I thought it would be interesting to explore the ideas at work behind the design of a guardrail for a recent project of mine. While it's one small component of the larger design it speaks to the architectural process at work. The guardrail sought to carefully balance the competing desires of an unobstructed view, safety and of course aesthetics.
I always reference the building concept when designing each individual component of my buildings. The concept for this project was inspired by the fishing shacks and wharf structures of coastal Maine and resulted in a trio of cottages. Two are situated at the edge of the tidal salt pond and the third extends out over it - a modern wharf of sorts. The marine references are clear in the built-form, from the bright-work of the large sliding doors to the simple, utilitarian, expressive structural concept.
The wharf cottage contains the most public functions - the kitchen, living and dining rooms and has a large wrap around, cantilevered deck. The deck is positioned so as to welcome guests arriving and links the interior and exterior living spaces to the view to the fjord beyond. Because it's cantilevered, the deck appears to float as a thin plane above the water below. So as I design different pieces of the architecture, I'm always cognizant of ideas about slimness, simplicity, honest expression of construction, and the influence of the watery site. I wanted to maximize the client's view to the fjord from both inside and out and of course maintain a safe gathering space - and it had to look good.
Before I can get to the guard design, I must design the deck. Each of the decks for the project were conceived of as thin planes floating above the landscape. To do this I created a steel channel frame at the edge of the deck. This steel channel not only references the simple steel shapes used on the docks and piers here on the coast but it also provides a very thin profile to the deck edge which was important to the design. The structural beams and foundation piers for all of the decks are set back from the edge to further enhance the hovering effect.
All of the effort at slimming down the deck edge profile would be lost if I were to place a substantial, meaty guardrail system on top of it. Cable rail seemed an obvious choice with references to boat rigging and its near invisible and weightless stature. But cable rail has must meet all of our code concerns too, which means we need intermediate supports. That's easy you say, every three feet add a post. True, I could've done that and probably been fine, but it would've looked ad hoc, not considered. I wanted to be sure that we had an even spacing along the length of the deckf and I also wanted it lined up with the regular module of the large sliding doors and the structural columns which are the dominant ordering system of the wharf cottage. Why? Mostly because I like lining things up, but also because the order makes sense and feels better. It allowed the corner offsets to be the same and it fits the tidy aesthetic which contrasts the disordered organic surroundings. I'm always battling entropy - unsuccessfully I might add.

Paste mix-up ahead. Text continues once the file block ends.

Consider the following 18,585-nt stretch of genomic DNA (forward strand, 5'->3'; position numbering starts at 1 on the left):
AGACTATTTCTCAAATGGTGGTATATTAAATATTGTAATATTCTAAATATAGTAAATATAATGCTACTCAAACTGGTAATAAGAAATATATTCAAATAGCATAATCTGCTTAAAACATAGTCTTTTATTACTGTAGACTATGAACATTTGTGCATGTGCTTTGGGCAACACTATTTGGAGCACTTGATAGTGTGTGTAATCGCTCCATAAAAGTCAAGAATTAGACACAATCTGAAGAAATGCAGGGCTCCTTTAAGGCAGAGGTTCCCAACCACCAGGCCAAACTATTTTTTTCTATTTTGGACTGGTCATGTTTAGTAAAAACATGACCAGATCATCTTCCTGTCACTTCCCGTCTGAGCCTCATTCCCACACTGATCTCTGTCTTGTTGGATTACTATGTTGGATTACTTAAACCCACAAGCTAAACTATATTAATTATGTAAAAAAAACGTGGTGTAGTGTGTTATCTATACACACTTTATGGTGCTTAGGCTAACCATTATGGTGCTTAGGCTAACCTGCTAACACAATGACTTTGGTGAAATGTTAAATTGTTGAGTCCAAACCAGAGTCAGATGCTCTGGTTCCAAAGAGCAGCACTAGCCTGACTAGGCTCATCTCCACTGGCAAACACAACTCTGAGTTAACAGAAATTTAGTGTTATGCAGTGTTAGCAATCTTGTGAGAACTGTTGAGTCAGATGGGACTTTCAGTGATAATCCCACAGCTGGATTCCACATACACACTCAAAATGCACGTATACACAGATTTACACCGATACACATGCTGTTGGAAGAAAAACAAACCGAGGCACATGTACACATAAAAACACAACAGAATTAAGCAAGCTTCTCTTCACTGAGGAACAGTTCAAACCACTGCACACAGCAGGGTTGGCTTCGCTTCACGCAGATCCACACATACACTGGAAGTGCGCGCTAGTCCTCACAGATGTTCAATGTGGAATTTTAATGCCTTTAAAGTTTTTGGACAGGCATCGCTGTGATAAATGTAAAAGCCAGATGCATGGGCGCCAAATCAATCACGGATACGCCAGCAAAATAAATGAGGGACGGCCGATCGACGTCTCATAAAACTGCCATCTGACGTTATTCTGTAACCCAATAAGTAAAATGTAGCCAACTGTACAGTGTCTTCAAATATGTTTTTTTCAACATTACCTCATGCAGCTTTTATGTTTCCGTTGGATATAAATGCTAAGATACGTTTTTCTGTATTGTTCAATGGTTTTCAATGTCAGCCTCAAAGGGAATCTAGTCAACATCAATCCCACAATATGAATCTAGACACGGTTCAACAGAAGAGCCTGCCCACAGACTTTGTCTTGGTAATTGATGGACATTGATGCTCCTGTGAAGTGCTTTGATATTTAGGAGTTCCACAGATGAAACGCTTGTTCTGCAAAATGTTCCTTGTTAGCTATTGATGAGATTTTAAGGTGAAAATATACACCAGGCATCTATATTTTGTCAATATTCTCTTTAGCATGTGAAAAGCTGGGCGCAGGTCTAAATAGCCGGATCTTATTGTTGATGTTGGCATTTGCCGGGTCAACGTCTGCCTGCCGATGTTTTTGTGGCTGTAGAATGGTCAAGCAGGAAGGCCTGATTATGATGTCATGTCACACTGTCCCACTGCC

Here's where the added advantage of the channel deck edge comes into play. That allowed us to offset the vertical supports to the outside edge of the deck extending them down by the Ipe decking and welding them to tabs on the steel channel. The added bonus is that it gives over the deck edge to people rather than a guardrail system.
Is it perfect? No. It turns out that welding the vertical fins to the tabs on the steel channel at the deck edge is difficult to do when suspended over a pond. I'm not afraid to say that I'm always learning. And, I'm always humbled on job sites by the skill of the contractors that work so hard to make my drawings a reality.